• Scenario Cards — There are two types of Scenario Cards — Home and Work. These shape your mood, bringing it up or down
  • Mood points — This is your mental health bar. You start with 5 points, but you can hold a maximum of 6. If you drop below 0 then you die (see below)
  • Dying — Once your mood points dip below 0 you have become so distraught that you burst into smoke and join the kami. When a player dies all players lose one mood point (to signify general panic). If this triggers another death then this in turn means the removal of another mood point for all remaining players
  • Landing on the same spot as another player — GUYS! Have you never heard of social distancing!? Sure it’s nice to see each other, but now one of you might get sick… Both players add one mood point, then roll the dice each. The player with the lowest score goes to hospital as loses their newly gained mood point
  • Leaving hospital — To leave hospital you must roll an even number on the dice on your go. If you do not do this within two goes you are moved to “Just visiting” and 1 mood point is removed, ready for you to play on the next go
  • Amulets — An amulet can be used at any time a player is about to lose a mood point (from a scenario card from another player’s actions). When it is used it deflects the loss of the mood point to another player of your choice. Players can only carry one amulet at a time. Note: An amulet can be used against a deflected mood point so a loss of mood point can be deflected back to the original player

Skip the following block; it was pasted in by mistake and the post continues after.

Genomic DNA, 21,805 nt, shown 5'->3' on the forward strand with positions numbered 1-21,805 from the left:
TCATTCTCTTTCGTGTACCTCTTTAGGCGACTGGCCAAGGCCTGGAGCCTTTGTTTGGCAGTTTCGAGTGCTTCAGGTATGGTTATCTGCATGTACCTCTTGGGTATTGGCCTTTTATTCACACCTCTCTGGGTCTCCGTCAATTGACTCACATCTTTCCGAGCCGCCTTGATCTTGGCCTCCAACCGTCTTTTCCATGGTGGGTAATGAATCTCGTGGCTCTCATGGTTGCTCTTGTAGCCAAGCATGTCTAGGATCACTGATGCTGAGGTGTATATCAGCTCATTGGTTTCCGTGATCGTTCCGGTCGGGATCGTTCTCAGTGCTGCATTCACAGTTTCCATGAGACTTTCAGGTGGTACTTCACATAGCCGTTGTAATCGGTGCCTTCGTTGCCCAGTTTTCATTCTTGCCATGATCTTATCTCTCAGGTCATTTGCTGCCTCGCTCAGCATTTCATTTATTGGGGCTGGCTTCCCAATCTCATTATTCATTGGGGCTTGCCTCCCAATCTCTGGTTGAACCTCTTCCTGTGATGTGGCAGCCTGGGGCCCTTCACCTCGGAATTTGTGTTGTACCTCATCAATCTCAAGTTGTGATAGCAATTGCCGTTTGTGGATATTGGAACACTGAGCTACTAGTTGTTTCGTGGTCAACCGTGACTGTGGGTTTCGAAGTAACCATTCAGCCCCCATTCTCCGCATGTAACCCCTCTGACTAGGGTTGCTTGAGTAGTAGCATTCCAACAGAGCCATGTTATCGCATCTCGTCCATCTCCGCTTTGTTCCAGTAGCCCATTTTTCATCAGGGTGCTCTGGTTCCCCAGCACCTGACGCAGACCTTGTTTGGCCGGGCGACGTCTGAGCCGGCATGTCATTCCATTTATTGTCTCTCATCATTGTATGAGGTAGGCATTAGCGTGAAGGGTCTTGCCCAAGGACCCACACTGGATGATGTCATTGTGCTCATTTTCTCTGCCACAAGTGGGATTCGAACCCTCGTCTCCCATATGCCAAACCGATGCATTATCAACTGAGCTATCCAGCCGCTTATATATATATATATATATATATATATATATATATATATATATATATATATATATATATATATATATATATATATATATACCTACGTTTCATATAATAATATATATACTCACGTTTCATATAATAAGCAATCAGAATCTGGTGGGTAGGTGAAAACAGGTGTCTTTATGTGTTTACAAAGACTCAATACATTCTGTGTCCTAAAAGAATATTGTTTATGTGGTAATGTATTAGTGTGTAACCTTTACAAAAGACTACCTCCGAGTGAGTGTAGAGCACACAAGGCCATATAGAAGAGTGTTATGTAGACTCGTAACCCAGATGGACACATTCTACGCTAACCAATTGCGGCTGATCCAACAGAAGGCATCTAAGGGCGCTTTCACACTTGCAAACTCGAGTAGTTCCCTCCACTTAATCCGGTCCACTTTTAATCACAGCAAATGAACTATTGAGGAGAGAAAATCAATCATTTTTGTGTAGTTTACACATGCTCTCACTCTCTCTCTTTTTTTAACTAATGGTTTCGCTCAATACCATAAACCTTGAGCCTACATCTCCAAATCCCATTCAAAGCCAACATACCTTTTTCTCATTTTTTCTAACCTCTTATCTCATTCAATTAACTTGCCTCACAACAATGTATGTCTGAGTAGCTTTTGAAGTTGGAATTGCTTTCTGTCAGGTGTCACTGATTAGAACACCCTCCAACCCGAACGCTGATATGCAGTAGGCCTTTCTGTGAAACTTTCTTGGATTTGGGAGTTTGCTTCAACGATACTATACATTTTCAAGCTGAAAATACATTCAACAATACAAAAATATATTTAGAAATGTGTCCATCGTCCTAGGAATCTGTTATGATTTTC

• Combining Amulets to reduce the Threat Level — If two or more players posses amulets they can use them to reduce the overall threat level. To do this they must agree to submit their amulets together on either of their goes. This must be done before the threat level becomes critical (ie reaches 6 and the game ends)

7. Card Grid

  • Use this grid (below) to work out the scenario for each playing card you pick up
  • Purple row means all players are affected by these cards
  • Orange row means the player who picked up this card must nominate another player to receive the outcome
  • Green highlights means there is a risk you get ill, and are sent to hospital
  • Pink highlights are “mask cards” — make a note on the mood points note pad that this person as a “get out of jail” (hospital) free card. When use this they avoid going to hospital and remain where they are

8. Appendix

Note on constructing the board (image below): You can easily use a Monopoly board by playing different coloured post it notes over the squares or drawing on the back of the board with a pencil